The Anatomy of a Hurricane

A satellite picture of a fully formed hurricane is a distinctive one. It is also a scary one for anyone who has lived through one. The central eye of clear air and the spiral of white clouds surrounding it are instantly recognizable. This view shows us the different areas that make up a hurricane.

A hurricane forms around an area of low pressure; the surrounding air rushes to fill this and is then forced upwards in a spiral pattern. At the top of the spiral some air is forced downwards through the centre towards the area of low pressure; this prevents the incoming air reaching the center of the eye, but most of the rising air is thrown outwards.

The eye is the circular center of the storm. It is an area of calm air and no clouds. The smoother the surface the hurricane is traveling over the more distinct the eye will be. The eye of the hurricane is usually between twenty and forty miles across, but may reach a greater size.

The air is clear and free from clouds in this area as warm air is falling, compressing and holding more water. It is an area of low barometric pressure. The winds of the eye are light because the wind from the outlying storm does not reach it, being forced upwards at the wall.

The wall of the eye, the division between the eye and the rest of the hurricane is the area of the greatest air movement, although high wind speeds will still be present away from the wall. At the eye wall air spiraling in from the outside of the storm is pushed upwards by the descending air of the eye.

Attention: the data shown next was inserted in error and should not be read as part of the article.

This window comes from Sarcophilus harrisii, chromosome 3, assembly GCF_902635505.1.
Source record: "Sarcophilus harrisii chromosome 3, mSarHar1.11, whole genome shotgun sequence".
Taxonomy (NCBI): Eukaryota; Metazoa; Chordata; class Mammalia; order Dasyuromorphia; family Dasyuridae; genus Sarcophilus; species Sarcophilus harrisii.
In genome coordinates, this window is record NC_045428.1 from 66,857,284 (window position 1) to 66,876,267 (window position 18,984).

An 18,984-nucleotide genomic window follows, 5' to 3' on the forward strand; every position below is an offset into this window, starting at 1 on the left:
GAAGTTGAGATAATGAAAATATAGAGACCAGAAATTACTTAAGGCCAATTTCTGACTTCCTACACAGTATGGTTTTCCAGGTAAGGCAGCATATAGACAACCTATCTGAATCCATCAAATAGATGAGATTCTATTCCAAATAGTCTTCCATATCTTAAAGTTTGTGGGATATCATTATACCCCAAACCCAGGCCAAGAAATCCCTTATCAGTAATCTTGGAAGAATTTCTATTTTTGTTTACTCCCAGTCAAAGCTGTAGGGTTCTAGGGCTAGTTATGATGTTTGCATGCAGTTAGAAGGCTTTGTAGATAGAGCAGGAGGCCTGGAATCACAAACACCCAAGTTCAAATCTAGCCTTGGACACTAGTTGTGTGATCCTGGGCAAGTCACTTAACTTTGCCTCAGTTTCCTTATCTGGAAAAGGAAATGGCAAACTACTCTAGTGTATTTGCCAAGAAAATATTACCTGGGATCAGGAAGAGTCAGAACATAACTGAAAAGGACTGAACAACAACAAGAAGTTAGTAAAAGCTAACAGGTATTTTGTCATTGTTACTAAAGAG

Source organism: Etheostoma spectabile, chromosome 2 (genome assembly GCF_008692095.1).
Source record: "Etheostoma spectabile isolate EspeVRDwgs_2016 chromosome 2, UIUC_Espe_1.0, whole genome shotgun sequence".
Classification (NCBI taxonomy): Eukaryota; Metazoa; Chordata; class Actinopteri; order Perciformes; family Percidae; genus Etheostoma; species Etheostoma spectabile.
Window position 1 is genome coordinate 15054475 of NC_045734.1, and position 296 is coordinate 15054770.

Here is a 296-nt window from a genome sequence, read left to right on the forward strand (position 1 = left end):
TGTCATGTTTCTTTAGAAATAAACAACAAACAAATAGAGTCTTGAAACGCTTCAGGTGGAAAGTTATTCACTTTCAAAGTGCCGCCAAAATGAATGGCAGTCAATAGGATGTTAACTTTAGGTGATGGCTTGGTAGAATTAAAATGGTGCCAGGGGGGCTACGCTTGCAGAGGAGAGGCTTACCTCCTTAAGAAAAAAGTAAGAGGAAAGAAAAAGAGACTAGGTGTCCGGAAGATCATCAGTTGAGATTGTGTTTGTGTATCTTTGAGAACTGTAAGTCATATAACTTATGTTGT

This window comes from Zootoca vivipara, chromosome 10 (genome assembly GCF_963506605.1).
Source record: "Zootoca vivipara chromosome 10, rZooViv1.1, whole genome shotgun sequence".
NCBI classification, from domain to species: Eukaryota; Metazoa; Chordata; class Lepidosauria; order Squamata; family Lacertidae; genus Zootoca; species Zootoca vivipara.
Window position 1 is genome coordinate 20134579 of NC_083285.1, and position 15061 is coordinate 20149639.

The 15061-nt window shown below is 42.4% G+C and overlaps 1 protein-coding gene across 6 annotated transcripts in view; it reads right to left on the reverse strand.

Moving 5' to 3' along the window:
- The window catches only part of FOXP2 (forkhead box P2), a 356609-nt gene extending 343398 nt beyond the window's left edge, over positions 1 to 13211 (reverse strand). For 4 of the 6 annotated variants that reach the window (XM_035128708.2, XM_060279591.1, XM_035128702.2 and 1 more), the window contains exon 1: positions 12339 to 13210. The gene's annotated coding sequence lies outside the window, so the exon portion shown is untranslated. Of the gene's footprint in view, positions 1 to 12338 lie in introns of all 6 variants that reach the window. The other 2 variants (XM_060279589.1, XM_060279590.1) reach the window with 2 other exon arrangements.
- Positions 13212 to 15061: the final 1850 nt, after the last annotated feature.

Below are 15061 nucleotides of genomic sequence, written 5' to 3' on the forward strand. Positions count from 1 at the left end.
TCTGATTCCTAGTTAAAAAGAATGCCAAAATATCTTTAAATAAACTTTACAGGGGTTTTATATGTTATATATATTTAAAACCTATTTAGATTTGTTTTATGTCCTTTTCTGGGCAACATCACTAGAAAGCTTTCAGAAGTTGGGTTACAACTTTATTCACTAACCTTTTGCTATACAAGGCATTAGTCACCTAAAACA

In a large category five storm these winds will exceed one hundred and seventy miles per hour. The effective speed of the winds can be much greater on the side of the storm where the winds are traveling in the same direction as the hurricane is. For this reason there is a good side and a bad side of a hurricane to be on, relatively speaking. Areas to the north of a westward heading hurricane will sustain greater damage than those to the south.

The force of the winds are self perpetuating in the eye wall, the faster the winds are rising, the faster water laden air from the surrounding ocean must rush in to fill the gap, feeding more air and water into the system.

At the top of the column of spiraling air some air is pulled down the center of the eye by the low pressure, but most is thrown outwards at the top forming the distinctive spiral pattern of clouds we see on the satellite, called appropriately enough spiral rain bands. As these rain bands leave the center of the storm they cool and drop their moisture as rain. The air then sinks and is rewarmed by the sea, picking up more water and being fed back to the eye.

The total diameter of a hurricane is about three hundred miles, but can vary considerably from only sixty miles to over one thousand miles across. The diameter of a hurricane is no measure of its potential for destruction; Hurricane Andrew was a small diameter hurricane.

A hurricane once formed only breaks up if it passes over water too cool to heat more air to feed the hurricane, or the friction of a land mass causes a break in the wind patterns leading to an inrush of air to the eye. Large hurricanes can travel long distances over land before being completely blown out, due to the large amount of latent energy they carry.